- Composer: Jacques Offenbach
- First performed: Théâtre des Bouffes-Parisiens, Paris, 5 July 1855
In March 1855, Offenbach opened his own theatre: the Bouffes-Parisiens. The little theatre on the Champs-Elysées – a bonbonnière (“chocolate box”) seating 50 people – would put on pantomimes with ballets, harlequinades, genre scenes, musical scenes, and operettas with three characters (or a fourth dead or dumb character). It was, Le Figaro (24 June) reported, “one more theatre devoted to open laughter, to fantasy, to lively and elegant melody, to spirited tunes” – and, in Offenbach’s vision, a challenge to the established theatres.
“I say to myself that there is no longer any opéra-comique at the Opéra-Comique, that music that is really bouffe, fine, witty, music that lives, in short, is gradually being forgotten,” Offenbach declared. “The composers working for that theatre make little grands opéras.”
He may have had in mind Meyerbeer’s 1854 opéra-comique, L’étoile du nord, with its army rebellion and extended mad scene for the prima donna.
But Offenbach believed there was an audience for lighter, funnier fare, and one where young composers could have their first works performed. He formed a company – himself as managing director; Henri de Villemessant, publisher of Le Figaro, as backer; and Duponchel, the former manager of the Opéra, assisted, while Alexandre Dumas and Théophile Gautier promised their aid.
Offenbach bought a little theatre, the salle Lacaze, which had been built for a magician after the 1848 Revolution, but not been used for years. He obtained the privilege on 15 June, and opened on 5 July. Within 18 days, Le Figaro’s Benoît Jouvin noted, Offenbach had formed a theatre troupe, restored the theatre, had the décors painted, organised the works, and written the music.
Offenbach’s early biographer André Martinet gives this description of the theatre:
“Rows of tiered seats up to a line of boxes, tiers with a slope so steep that a caricature shows us a scaffolding of heads, clasped arms, outstretched bodies, with this caption: “Stratagem of the young Offenbach who makes himself a theatre with a ladder”. For a foyer, a kind of terrace exposed to rain and wind.
The maximum takings hardly reached 1,200 francs, on evenings when the theatre was crowded. On those evenings, Mme Offenbach, coming to the performance, could only find a seat on a step of the staircase, which was already overcrowded.André Martinet, Offenbach: Sa vie et son œuvre, Paris: Dentu & Cie, 1887, pp. 22–23
Offenbach’s new theatre was built near the site of Napoléon III’s International Exposition (1855), and swiftly attracted local and international visitors. For all its shortcomings, the theatre – “decorated with taste, lit by day, carefully ventilated” – favourably impressed the eager crowd (even if they were a little too pressed into its stalls), J. Lovy (Le Ménestrel) reported.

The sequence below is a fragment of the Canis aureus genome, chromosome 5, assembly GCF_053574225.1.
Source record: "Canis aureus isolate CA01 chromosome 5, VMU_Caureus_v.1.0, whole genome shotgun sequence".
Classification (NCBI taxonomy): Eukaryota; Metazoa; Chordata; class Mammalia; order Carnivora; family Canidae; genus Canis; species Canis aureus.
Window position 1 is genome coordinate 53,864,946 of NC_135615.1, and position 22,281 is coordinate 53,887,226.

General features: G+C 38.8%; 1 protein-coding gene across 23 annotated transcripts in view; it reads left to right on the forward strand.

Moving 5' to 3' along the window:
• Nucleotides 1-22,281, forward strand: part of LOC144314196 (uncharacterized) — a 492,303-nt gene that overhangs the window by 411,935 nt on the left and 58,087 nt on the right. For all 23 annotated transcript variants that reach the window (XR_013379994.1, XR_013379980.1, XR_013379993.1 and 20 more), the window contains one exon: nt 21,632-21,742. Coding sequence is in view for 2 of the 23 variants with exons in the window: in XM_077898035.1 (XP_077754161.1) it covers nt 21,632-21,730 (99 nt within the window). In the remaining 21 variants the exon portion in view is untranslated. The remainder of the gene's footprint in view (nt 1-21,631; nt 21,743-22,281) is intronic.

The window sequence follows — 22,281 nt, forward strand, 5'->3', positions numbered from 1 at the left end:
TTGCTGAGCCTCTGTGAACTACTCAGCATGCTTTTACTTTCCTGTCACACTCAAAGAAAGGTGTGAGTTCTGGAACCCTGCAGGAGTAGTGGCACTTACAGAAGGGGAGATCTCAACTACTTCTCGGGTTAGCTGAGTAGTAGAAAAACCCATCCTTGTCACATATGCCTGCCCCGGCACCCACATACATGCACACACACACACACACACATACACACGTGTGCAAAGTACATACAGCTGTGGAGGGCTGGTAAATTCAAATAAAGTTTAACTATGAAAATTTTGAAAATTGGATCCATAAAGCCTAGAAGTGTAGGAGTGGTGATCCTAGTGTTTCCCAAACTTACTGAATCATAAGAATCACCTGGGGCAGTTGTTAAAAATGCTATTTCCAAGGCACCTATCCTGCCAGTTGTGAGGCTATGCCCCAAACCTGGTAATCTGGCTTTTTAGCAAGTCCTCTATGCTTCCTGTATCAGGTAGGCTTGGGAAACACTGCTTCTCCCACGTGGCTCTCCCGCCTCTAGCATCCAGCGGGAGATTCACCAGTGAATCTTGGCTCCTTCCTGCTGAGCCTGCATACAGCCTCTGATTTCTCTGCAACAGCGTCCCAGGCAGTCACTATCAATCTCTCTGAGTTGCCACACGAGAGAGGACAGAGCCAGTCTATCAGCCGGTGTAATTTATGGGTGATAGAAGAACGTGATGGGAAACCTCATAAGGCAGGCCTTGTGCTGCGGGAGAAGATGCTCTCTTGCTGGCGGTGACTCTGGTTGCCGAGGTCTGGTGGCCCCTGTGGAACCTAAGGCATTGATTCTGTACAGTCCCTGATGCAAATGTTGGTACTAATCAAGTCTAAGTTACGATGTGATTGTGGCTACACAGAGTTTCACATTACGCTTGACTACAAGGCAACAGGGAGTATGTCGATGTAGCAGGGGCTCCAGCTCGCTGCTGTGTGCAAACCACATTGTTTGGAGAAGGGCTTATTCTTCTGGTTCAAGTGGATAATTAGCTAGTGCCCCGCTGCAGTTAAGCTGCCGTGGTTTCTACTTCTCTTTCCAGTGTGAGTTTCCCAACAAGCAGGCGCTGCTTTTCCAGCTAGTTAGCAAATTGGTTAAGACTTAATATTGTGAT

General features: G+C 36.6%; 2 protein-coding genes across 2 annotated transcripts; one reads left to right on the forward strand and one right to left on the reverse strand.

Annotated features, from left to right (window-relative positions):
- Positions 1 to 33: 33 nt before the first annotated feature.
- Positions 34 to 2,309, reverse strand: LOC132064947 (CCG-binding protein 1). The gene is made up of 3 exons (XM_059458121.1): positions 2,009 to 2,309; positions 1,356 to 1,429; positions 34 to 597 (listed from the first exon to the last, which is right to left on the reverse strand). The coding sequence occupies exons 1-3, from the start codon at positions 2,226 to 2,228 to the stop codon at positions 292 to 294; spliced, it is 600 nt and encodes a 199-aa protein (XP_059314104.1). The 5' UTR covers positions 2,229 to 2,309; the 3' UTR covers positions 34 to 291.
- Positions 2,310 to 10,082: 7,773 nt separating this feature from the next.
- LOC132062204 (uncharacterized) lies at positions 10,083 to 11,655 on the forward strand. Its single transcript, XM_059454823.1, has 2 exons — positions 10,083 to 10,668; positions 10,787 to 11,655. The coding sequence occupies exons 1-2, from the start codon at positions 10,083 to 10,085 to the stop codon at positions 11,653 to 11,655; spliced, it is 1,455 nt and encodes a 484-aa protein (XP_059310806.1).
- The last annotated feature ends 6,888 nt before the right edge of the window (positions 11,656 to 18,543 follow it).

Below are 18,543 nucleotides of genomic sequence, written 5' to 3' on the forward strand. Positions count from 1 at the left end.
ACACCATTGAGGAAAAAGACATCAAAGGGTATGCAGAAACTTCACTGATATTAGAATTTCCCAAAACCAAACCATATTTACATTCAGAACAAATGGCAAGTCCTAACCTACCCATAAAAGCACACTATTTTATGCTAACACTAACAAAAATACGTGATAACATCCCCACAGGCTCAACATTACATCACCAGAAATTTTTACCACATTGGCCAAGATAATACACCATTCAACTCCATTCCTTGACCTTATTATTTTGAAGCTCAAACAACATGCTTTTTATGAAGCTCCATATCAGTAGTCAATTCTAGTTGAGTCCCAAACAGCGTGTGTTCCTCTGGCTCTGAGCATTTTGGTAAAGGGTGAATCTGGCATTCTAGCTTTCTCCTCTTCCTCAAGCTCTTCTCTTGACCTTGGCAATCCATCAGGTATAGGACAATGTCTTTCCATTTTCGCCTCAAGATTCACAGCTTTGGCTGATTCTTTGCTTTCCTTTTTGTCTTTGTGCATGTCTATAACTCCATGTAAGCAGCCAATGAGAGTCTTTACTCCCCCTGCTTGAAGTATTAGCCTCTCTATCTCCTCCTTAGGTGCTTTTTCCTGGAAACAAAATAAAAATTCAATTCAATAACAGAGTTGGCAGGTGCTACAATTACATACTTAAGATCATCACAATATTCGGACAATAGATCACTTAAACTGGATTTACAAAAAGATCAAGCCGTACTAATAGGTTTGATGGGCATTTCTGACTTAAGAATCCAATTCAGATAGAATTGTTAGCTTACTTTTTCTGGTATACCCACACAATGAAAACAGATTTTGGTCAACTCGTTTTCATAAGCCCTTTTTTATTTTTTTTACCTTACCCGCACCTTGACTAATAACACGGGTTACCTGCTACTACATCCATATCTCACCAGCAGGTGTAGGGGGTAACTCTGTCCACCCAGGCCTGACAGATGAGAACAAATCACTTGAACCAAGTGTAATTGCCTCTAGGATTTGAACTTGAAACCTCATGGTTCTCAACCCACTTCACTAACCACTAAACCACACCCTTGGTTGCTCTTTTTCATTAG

The first night set the tone: a brief prologue, a couple of sketches, and a pantomime.
In the prologue, Entrez, Messieurs, Mesdames, Fantasy describes (wittily and elegantly, the Revue et gazette musicale de Paris thought) the programme of the new theatre. The verses were by Méry and Ludovic Halévy. This was Offenbach’s first collaboration with Fromental Halévy’s nephew, who would later write the libretti for many of his most famous operettas – Orphée aux enfers (1858), La belle Hélène (1864), La vie parisienne (1866), La Grande-Duchesse de Gérolstein (1867), La Périchole (1868) – and for Bizet’s Carmen (1875).
Une nuit blanche
- Saynète lyrique in 1 act
- Libretto : Edouard Plouvier
|JEAN GUSTIN called JEAN SAMSON||Baritone||Darcier|
SETTING: In an Artois village, near the frontier.
A bride, Fanchette, learns on her wedding night that her husband, Jean, is a smuggler – and her cousin, Hercule, a customs officer, hiding in the cellar, has overheard everything.
Lovy (Ménestrel) thought it was charming. “For my part, I certify that I have seen, that I have heard, on this side of the Champs-Elysées, many little opéras-comiques – and the best received, I assure you, – which are not worth this operetta.” Jouvin (Figaro) thought that a phase in the final trio touched the heart: “This little phrase, ineffably tender, circulates, without losing anything of its nature, through the joyful tone of the piece.” G. Héquet (Revue et gazette musicale) thought Hercule was an amusing caricature, but the two other characters were much too serious: “This is not the Italian farce promised by the programme.”
Fanchette’s romance, “La voilà donc, cette nuit de mystère”, could be by Grétry in its artlessness, and there is a lively kissing duet for the newlyweds, but the best number is the catchy drinking song, “Aimons le vin”.
- Listen to: Monique Stiot (Fanchette), Joseph Peyron (Hercule), and Bernard Demigny (Jean), with the orchestre lyrique de l’ORTF, conducted by Robert Martignoni, 1969
Les deux aveugles
- Bouffonnerie musicale in 1 act
- Libretto : Jules Moinaux
SETTING: A bridge, Paris.